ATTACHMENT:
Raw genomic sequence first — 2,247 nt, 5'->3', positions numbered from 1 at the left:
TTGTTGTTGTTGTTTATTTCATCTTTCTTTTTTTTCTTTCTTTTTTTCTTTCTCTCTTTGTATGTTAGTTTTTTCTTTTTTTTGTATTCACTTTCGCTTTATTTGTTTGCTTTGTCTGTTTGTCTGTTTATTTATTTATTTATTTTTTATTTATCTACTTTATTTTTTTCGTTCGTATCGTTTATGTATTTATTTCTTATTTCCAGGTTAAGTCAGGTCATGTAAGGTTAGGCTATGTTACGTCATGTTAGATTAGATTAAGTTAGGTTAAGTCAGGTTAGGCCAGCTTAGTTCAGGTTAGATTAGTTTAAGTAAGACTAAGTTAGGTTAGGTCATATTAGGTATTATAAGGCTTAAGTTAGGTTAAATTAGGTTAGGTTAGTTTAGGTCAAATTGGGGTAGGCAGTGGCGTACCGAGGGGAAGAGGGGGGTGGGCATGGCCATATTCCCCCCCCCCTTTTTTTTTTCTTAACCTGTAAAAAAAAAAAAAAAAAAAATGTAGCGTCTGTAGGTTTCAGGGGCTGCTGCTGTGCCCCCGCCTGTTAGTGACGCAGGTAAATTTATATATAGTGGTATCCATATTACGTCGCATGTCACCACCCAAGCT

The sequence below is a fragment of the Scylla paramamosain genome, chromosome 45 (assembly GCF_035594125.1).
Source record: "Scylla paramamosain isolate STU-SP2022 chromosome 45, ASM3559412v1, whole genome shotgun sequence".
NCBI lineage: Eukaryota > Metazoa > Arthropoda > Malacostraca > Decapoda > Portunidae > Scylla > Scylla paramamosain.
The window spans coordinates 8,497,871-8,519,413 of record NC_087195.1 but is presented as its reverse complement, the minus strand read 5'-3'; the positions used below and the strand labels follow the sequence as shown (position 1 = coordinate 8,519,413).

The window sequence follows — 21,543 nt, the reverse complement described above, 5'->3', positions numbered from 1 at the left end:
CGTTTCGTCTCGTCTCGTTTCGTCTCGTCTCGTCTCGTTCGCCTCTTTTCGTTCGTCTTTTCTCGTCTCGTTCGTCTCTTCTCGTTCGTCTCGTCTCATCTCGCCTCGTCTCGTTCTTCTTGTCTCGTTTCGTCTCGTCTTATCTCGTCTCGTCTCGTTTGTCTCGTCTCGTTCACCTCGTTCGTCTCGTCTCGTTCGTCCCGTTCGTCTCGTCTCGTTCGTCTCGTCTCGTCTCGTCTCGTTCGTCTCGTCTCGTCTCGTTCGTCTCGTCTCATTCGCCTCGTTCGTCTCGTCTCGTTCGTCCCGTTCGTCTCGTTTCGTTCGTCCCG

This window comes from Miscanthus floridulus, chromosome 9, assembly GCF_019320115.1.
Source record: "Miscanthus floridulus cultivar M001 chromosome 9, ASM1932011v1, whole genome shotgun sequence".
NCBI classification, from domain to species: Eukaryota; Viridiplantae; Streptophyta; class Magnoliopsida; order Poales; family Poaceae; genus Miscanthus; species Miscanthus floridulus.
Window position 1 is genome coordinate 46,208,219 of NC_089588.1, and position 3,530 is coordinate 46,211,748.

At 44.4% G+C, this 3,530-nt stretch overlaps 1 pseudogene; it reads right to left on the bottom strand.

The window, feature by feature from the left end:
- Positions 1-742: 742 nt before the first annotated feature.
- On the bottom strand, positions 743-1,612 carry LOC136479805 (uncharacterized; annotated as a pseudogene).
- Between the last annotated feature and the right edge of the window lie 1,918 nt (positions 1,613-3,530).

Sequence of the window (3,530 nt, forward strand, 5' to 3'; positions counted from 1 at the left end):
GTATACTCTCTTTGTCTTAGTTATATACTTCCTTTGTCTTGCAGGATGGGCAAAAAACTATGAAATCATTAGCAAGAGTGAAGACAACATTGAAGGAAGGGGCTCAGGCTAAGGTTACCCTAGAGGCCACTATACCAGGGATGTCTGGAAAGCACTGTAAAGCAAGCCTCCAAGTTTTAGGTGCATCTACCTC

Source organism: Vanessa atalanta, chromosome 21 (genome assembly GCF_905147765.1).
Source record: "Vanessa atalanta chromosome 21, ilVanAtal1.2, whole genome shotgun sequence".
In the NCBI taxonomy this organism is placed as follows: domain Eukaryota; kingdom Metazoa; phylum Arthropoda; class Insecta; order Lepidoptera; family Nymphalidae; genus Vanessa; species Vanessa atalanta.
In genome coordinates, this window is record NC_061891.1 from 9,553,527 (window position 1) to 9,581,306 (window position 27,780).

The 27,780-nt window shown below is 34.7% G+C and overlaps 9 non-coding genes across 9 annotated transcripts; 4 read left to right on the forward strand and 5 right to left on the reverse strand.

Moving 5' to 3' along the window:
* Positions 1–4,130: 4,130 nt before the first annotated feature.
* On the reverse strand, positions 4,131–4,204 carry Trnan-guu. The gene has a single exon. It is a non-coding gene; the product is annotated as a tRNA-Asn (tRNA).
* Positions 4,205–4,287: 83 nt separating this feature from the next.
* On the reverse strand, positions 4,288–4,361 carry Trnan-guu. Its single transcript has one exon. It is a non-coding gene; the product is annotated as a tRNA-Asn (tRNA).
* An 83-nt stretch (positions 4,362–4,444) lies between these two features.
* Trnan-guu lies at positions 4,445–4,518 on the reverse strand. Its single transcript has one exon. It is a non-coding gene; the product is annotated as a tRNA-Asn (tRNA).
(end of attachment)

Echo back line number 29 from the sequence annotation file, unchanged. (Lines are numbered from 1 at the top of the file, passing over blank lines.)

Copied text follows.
* On the reverse strand, positions 4,288–4,361 carry Trnan-guu. Its single transcript has one exon. It is a non-coding gene; the product is annotated as a tRNA-Asn (tRNA).